Hyperprolactinemia was depicted in 41% of the infertile women while it was the case in only 15% in the control group. The mean serum prolactin concentration in the infertile cases with euthyroidism was significantly higher (p<0.001 ) than the control group with euthyroidism. the infertile women with hypothyroidism had significantly higher prolactin levels than the other three groups (the controls and the infertile subjects with euthyroidism and hyperthyroidism) (p<0.001).
The serum LH and FSH levels in the infertile patients with hyperthyroidism were found to be significantly higher than the control group with hyperthyroidism (p<0.001 and p<0.05, respectively).
Menstrual disturbances observed in the control and infertile groups were 18.7% and 61.2%, respectively (Table 2). The majority of the cases (82.6%) as well as the controls (66.7%) who presented with menstrual disturbances, had oligomenorrhea. Fifty percent of the subjects with hypothyroidism had menstrual irregularities, presented with amenorrhea.
Among the infertile women, 54 % showed non-secretory endometrium in premenstrual endo-metrial samples suggestive of the presence of an anovulatory cycle (Table 3).
Serum TSH levels were found to be positively correlated with prolactin levels in the cases (r=0.4, p=0.01).
In this study, the majority of infertile as well as fertile women were euthyroid. However, the distribution of thyroid dysfunction in the study group was somehow different – hyperthyroidism being more prevalent in the controls whereas hypothyroidism was more prevalent in the infertile group. Elahi et al. (6) also depicted such pattern of thyroid dysfunction. Some investigators had claimed an association between mild iodine deficiency with hyperthyroidism and less frequently with hypothyroidism in the population (15,16,17). A relatively higher occurrence of hypothyroidism in infertile women, when compared to the control group in this study, reflects the tendency of infertile patients towards thyroid insufficiency or the vice versa.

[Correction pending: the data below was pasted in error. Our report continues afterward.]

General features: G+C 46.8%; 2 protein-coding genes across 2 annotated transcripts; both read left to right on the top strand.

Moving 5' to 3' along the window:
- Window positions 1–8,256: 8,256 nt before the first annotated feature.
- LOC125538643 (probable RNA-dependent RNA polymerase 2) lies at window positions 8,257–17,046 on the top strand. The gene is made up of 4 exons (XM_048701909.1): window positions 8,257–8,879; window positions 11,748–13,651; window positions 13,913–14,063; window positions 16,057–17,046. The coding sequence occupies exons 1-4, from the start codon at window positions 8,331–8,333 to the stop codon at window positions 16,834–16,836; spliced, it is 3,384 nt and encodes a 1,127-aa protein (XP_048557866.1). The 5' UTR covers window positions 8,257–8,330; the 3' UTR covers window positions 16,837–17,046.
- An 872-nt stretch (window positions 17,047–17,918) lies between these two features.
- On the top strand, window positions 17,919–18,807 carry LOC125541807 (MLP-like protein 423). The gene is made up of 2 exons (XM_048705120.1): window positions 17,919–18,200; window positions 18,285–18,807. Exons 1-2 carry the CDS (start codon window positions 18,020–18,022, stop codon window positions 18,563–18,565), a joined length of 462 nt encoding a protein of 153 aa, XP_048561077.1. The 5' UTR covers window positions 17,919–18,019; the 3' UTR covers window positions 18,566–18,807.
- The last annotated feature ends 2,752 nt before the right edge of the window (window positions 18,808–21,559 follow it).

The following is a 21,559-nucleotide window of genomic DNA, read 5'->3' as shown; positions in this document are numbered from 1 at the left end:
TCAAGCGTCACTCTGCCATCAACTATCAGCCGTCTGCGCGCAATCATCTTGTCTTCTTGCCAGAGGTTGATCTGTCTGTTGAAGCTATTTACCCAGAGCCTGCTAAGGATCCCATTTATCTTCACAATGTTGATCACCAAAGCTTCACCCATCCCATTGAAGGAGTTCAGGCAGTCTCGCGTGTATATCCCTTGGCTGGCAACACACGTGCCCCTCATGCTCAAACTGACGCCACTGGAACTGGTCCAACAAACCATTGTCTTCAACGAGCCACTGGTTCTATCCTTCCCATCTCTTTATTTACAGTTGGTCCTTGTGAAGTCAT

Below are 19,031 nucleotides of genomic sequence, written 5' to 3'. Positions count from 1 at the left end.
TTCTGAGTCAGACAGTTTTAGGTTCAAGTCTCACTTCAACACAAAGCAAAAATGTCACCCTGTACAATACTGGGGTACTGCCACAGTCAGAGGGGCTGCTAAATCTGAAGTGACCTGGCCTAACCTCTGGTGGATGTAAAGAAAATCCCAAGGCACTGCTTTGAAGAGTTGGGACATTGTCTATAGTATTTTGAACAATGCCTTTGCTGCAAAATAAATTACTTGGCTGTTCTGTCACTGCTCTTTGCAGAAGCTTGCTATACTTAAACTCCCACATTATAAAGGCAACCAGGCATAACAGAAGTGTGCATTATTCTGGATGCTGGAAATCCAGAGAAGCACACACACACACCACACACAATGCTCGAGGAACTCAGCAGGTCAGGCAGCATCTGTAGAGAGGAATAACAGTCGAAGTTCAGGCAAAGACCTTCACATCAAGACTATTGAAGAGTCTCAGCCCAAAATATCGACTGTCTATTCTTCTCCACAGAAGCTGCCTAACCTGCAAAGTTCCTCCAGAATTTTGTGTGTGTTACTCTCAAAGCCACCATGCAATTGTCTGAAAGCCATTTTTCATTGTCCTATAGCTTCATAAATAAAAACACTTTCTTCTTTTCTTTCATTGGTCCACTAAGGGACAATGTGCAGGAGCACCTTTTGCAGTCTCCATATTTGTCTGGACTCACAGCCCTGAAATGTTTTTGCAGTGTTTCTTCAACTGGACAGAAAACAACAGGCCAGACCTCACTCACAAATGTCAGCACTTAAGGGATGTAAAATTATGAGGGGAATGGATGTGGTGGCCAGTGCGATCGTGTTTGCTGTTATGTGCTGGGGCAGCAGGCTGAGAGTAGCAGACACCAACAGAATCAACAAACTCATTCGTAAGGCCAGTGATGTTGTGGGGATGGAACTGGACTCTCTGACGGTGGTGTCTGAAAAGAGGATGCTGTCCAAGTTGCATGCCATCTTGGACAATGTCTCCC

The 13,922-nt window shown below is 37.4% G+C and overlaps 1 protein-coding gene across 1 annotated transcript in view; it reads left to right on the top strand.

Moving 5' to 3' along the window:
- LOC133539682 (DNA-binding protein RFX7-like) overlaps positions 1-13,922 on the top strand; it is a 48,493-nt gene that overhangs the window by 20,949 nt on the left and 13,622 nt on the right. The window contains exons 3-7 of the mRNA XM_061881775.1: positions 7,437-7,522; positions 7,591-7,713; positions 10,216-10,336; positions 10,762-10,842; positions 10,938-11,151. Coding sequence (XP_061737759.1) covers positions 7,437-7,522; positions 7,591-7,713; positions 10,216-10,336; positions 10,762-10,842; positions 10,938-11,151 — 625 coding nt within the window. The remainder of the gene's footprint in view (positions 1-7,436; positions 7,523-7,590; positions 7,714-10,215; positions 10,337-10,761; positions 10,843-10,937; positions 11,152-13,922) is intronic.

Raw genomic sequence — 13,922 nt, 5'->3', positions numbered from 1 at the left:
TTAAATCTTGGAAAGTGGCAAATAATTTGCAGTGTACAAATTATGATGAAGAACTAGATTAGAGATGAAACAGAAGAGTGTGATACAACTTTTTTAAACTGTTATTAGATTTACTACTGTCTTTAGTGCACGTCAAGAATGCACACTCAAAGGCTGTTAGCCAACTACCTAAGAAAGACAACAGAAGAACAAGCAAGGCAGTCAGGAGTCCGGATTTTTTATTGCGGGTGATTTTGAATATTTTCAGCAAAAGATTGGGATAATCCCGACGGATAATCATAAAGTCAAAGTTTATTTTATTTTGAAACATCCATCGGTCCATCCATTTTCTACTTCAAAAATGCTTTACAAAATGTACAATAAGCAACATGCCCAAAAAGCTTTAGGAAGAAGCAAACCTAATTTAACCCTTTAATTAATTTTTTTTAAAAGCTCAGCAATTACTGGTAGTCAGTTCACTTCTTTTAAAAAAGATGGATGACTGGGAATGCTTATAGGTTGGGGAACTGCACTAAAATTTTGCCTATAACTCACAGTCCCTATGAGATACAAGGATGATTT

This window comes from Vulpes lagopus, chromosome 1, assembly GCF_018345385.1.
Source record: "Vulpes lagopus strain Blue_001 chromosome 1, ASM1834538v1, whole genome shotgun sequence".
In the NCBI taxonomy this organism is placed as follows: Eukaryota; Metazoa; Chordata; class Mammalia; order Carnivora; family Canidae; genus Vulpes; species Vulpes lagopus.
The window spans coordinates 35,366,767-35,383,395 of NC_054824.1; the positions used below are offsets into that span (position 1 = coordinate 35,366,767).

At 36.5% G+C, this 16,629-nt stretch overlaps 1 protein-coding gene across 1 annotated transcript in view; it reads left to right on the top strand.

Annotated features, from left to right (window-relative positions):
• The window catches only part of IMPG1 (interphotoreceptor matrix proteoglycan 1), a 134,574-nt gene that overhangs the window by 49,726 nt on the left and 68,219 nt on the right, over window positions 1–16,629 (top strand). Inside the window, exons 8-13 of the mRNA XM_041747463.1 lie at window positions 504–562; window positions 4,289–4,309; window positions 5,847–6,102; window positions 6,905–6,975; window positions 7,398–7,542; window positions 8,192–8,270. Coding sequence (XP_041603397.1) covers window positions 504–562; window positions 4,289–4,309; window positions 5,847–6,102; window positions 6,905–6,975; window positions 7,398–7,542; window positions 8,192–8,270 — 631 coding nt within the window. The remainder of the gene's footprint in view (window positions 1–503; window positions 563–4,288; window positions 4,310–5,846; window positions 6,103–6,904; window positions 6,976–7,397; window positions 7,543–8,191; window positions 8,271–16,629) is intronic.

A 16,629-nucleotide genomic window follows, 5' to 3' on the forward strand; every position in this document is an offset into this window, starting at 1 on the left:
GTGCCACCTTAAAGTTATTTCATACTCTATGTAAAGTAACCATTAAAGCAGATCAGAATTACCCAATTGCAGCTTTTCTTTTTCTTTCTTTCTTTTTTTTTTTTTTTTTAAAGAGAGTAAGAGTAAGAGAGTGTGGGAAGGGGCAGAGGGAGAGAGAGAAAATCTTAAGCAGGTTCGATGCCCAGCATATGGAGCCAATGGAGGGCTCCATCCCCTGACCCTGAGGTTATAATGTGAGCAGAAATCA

The prevalence of hypothyroidism in women of reproductive age (20-40 years) varies between 2% to 4% (18,19). Relatively higher crude prevalence rate of hypothyroidism (8%) in the infertile women found in our study could be due to special referral pattern of the patients who were referred to the hospital based on suspicion of thyroid abnormalities.
A higher occurrence of hyperprolactinemia (41%) was seen in the infertile group as compared to the controls (15%) in this study. This higher propensity of hyperprolactinemia is in agreement with the findings of Kumkum et al (20) who had depicted a prevalence of 46% in their study. As per the study, we observed a greater percentage of infertile patients with hypothyroidism exhibiting hyperprolactinemia (46.1%). Choudhary and Goswami (21) observed hyperprolactinemia in 16.6% and Singh et al in 57% of women with hypothyroidism (22). Fifty-eight percent of infertile women with raised serum prolactin levels showed nonsecretory endometrium suggestive of anovulation. Kumkum et al (20) showed an incidence of anovulation in hyperprolactinemia patients to be 73%. Prevalence of ovulatory dysfunction, as one of the causes of female infertility, has been variously reported in different studies: 31.4% (22) and 51.4% (9).
Menstrual abnormalities were detected in about 60% of the infertile cases in this study, which is nearly similar to that observed by Kumkum et al (20) who had reported the abnormality to be 57.6% in their study. Anovulatory cycles were present in 54% of the cases, which corroborates with the finding of Kumkum et al (50%).